Friday, September 30, 2005

How to Update an Ancient Language

Flogging that parve hemi-semi-demi-notoriety (see previous post), I have yet to tell my aunt about it, though it was she who originally used the word in our interview. Given her unrelenting attention to Hebrew etymology, particularly in reference to those English-language words forever being sucked into this evolving new/old language's maw, I think she'll be tickled by her contribution to reversing the current. I say unrelenting, because having invested a few hours in my language education, she now happily interrupts conversations to point out examples of the two main rules she's taught me.

And they go like this. Modern words (i.e., those not found in the Bible or related works), are generally created or adapted for Hebrew use in one of two ways.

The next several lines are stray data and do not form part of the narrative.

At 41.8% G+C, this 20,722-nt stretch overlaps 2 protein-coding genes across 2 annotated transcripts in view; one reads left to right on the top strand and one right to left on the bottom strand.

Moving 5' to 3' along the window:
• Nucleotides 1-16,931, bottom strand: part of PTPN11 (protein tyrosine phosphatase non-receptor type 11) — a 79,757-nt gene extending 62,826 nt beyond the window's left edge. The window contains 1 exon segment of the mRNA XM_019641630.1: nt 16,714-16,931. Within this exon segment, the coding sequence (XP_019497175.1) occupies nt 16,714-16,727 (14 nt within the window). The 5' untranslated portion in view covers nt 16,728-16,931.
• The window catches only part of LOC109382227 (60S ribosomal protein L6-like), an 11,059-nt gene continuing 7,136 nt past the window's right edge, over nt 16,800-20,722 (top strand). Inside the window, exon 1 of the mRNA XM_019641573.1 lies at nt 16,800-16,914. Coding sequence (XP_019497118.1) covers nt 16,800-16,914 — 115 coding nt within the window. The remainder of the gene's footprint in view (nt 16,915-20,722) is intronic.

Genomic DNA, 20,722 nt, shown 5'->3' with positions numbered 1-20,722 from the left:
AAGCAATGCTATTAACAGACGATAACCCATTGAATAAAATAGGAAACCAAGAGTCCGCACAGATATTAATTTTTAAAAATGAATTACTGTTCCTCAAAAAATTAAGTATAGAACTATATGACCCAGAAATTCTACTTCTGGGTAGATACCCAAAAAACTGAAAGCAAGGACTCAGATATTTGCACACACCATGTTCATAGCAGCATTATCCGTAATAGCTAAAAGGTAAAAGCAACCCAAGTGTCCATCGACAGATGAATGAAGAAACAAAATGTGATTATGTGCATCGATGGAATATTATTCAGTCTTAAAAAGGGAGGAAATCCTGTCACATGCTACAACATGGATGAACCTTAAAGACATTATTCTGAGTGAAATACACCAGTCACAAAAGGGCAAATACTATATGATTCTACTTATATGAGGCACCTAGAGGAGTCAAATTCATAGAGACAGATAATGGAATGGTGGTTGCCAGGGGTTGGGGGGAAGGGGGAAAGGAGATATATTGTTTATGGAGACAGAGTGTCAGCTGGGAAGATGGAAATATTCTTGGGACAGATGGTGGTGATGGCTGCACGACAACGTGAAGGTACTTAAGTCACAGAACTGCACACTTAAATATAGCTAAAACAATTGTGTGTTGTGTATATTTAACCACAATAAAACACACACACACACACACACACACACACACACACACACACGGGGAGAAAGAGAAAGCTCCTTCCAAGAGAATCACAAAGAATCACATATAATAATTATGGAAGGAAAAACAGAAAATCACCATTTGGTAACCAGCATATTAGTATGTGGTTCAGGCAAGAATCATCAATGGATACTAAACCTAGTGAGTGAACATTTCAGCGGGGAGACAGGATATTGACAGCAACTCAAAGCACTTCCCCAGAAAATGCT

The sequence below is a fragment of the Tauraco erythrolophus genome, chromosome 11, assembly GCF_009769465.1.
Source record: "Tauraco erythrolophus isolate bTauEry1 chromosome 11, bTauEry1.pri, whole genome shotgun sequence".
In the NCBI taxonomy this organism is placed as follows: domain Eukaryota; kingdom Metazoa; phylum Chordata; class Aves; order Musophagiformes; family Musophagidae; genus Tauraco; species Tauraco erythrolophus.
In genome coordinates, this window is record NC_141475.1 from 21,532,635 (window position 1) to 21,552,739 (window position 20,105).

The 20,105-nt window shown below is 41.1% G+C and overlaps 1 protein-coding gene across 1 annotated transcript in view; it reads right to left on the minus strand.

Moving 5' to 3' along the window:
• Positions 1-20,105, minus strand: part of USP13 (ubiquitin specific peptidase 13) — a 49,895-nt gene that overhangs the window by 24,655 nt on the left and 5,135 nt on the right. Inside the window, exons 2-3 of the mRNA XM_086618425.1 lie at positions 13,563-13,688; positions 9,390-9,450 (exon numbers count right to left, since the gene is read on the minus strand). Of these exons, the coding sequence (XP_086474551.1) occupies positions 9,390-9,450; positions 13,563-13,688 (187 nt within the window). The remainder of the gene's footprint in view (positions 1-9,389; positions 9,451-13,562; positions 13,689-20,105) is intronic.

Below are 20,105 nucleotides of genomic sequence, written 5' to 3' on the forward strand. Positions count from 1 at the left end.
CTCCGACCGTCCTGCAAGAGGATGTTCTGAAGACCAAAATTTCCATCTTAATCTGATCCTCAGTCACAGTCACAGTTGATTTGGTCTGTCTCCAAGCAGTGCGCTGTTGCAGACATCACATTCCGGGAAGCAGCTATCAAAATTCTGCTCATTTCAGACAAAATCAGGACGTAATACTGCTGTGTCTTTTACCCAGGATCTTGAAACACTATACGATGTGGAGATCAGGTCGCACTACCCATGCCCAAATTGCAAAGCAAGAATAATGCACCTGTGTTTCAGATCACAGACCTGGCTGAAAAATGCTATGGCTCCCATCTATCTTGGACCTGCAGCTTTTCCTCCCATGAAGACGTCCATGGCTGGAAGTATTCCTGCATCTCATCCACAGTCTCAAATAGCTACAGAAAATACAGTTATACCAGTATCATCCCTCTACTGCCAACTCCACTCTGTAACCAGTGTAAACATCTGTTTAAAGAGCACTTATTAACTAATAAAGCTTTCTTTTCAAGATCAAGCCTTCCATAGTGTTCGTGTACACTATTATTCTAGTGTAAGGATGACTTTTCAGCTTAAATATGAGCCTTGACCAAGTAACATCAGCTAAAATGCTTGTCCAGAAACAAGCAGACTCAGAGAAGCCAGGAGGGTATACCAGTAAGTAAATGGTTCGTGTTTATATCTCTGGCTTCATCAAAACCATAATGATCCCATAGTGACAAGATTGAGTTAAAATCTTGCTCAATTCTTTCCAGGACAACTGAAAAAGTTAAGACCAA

1. The word may be derived by stretching an existing word/word family; e.g., from lakhshov (to think) we get makhshev (computer). Note that the same root may have long ago been extended to a related meaning, such as khashoov (important, or worth thinking about).

2. The word may be adapted by recasting an English word; e.g., nah-vee-gaht-see-ya (navigation) or psee-kho-lo-gee-ya (psychology) or (and this one throws people) ee-air-ar-shee-ya (hierarchy). I heard a neck-snapper today: teh-rah-poi-tee-ka (note the German pronunciation of the "eu" in therapeutic).

In many cases, a word derived from a Hebrew root exists but people just ignore it and use the adaptation. One of my favorite indigenous words for a modern concept is mootag, which means brand, as in consumer brand. My aunt thinks it comes from meteg, the word for electric switch, but she's not sure. I guess I could look up that meelah in a meelon or dictionary, which is itself a fairly recent invention with an easily derived name.


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